Origin of the Surname
Johnston is a surname of Scottish origin that found its way to Ireland during the Plantation of Ulster, a period of colonization in the early 17th century.
Etymology and Meaning
The surname Johnston is derived from “John’s town” or “John’s settlement.” This was a popular naming convention during the Middle Ages, where a place would often be named after its original owner or founder.
Earliest Known Usage
The earliest known usage of the Johnston surname dates back to the 12th century in Scotland. Johnstons were noted to be amongst the settlers during the Plantation of Ulster in Ireland.
Originally, the Johnston family held their family seat in Annandale, Scotland. However, as they migrated to Ireland during the Plantation of Ulster, the name became well established in northern parts of Ireland, particularly in counties Donegal and Fermanagh.
Original Geographic Location
The original geographic location of the Johnston family was in Scotland, particularly in the area known as Annandale in Dumfries.
The Johnstons, originally from Scotland, were among the many families that migrated to Ireland during the 17th-century Plantation of Ulster. In the subsequent centuries, many Johnstons emigrated to North America, Australia, and New Zealand due to economic difficulties and famines.
Notable Historical Events
Johnstons were involved in several notable historical events, including the Border Wars between Scotland and England during the 13th to 16th centuries.
Involvement in Key Moments in History
During the Plantation of Ulster, the Johnstons were significant settlers, shaping the demographic and cultural landscape of the region. They also played parts in key moments of American and Australian history as settlers and influential figures.
Notable Bearers of the Surname
Famous individuals with the Johnston surname include Joe Johnston, an American film director known for “Jumanji” and “Captain America: The First Avenger,” and Jennifer Johnston, an award-winning Irish novelist.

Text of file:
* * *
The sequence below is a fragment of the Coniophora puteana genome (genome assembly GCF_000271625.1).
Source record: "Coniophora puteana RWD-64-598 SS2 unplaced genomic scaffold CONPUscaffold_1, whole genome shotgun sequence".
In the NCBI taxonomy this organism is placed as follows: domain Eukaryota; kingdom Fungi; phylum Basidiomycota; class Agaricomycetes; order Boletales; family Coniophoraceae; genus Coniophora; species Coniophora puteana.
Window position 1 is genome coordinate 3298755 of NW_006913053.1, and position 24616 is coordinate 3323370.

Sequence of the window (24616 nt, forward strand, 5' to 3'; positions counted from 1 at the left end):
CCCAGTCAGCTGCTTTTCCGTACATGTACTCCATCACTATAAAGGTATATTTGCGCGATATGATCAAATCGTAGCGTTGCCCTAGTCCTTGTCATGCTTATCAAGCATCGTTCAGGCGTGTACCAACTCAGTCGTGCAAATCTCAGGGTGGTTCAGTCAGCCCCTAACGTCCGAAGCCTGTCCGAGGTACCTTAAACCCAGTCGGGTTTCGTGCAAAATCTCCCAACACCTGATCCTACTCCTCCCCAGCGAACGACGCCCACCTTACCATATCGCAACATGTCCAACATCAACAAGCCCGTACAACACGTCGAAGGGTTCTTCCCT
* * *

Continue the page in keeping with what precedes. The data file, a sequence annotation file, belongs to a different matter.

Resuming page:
Influential figures bearing the Johnston surname include Sir Harry Johnston, a British explorer known for his expeditions in Africa, and George Johnston, a Lieutenant Governor of New South Wales, Australia.
Variations of the Surname
There are several spelling variations of the Johnston surname, including Johnson, Johnstone, Jonston, and Jonstone.
While “Johnston” is more commonly used in Ireland and Scotland, the variant “Johnson” is prevalent in England and the United States.
Current Statistics and Distribution
Frequency and Global Distribution
Today, the Johnston surname is most common in the United States, followed by the United Kingdom and Canada. In Ireland, the surname is particularly prevalent in Northern Ireland.
Changes Over Time
The distribution of the Johnston surname has broadened over time due to historical events such as the Plantation of Ulster and the Great Famine, which led to global migration.
Family Coat of Arms
The Johnston family coat of arms features a silver shield with a red border and three red cushions, signifying wisdom, wit, and ingenuity.
- Edward MacLysaght (1985). The Surnames of Ireland. Dublin: Irish Academic Press.
- Patrick Hanks, Richard Coates, Peter McClure (2016). The Oxford Dictionary of Family Names in Britain and Ireland. Oxford: Oxford University Press.